Smoking on stage: a handy guide for touring productions

Sunday 27 May 2007

The smell of the smoke is absolutely disgusting and makes the Whingers retch; the stink stays in their hair and on their clothes for days afterwards. Yes, you know what we are talking about: the use of HERBAL cigarettes on stage.

Many unpleasant evenings at the theatre have been made even more miserable thanks to this unintentionally Brechtian device which explodes all suspension of disbelief by planting in the audience’s mind only one thought: that the characters are smoking herbal cigarettes even though no-one actually smokes the things in real life.

Anyway, The Sunday Times today reports that “when the musical Grease opens in London’s West End this summer, and the teenage sweetheart Sandy draws on a symbolic cigarette, warning notices will be in place around the theatre alerting the audience to the danger she poses.”

In England the smoking ban comes into force on 1st July but English theatres have an exemption which means that real cigarettes can be smoked “if artistic integrity makes it appropriate” which raises more questions than it answers really. If artistic integrity is the key then entire shows will presumably be exempted from the exemptions: Wicked springs to mind.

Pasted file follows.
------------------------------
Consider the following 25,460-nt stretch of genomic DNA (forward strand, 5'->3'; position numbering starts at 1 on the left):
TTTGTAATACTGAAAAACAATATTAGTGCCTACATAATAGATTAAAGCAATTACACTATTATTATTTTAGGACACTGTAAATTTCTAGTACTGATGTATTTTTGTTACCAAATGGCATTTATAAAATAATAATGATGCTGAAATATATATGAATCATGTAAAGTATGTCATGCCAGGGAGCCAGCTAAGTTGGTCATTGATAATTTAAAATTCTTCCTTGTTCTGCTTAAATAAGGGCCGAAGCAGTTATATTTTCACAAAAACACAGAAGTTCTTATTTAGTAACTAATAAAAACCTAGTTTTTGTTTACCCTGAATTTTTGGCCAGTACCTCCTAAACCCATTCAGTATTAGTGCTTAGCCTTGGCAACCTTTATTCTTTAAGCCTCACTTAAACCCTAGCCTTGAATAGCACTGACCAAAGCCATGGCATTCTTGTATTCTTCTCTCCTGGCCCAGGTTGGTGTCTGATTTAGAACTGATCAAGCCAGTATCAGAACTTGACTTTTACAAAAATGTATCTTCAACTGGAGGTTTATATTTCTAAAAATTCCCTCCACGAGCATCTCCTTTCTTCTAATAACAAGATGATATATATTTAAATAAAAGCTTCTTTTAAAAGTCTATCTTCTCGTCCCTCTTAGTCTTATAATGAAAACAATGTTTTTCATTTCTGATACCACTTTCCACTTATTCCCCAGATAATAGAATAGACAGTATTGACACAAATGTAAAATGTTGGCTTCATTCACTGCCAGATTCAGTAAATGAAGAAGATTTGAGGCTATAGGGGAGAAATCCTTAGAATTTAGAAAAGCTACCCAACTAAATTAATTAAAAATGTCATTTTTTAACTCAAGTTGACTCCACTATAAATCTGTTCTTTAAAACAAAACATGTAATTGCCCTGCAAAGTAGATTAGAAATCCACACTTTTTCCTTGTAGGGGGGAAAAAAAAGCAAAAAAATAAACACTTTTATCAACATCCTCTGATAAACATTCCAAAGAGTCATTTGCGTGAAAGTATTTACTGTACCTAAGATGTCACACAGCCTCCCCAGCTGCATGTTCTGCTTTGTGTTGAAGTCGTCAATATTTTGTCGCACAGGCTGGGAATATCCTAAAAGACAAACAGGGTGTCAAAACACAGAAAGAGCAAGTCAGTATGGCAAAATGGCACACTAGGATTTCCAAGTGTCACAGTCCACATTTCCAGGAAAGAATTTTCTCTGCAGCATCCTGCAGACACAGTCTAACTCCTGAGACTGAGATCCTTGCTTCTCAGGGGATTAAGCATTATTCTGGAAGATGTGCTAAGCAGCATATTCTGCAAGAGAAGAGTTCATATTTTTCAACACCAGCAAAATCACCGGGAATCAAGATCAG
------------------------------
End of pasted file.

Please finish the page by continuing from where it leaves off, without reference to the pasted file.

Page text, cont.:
Theatres will apparently have to make their own decisions about whether or not to warn audiences by displaying signs.

But really, The Sunday Times hasn’t thought this through. When the inevitable touring production opf Grease gets wheeled around the British Isles, there’s going to be an awful lot of reworking as they hop from region to region to stay within the law.

So the Whingers have thoughtfully provided this cut-out-and-keep handy guide to on-stage smoking in the British Isles:

  • ENGLAND: From 1st July, cigarettes can only be smoked “if artistic integrity makes it appropriate”
  • SCOTLAND: Realistic alternatives to cigarettes may be used.
  • WALES: The smoking ban applies to any lit substance in a form in which it could be smoked and therefore herbal cigarettes are not permitted.
  • NORTHERN IRELAND: No smoking at all, at all. UPDATE: 5 June 07: The Guardian reports that the law has been amended to allow the use of herbal cigarettes on stage.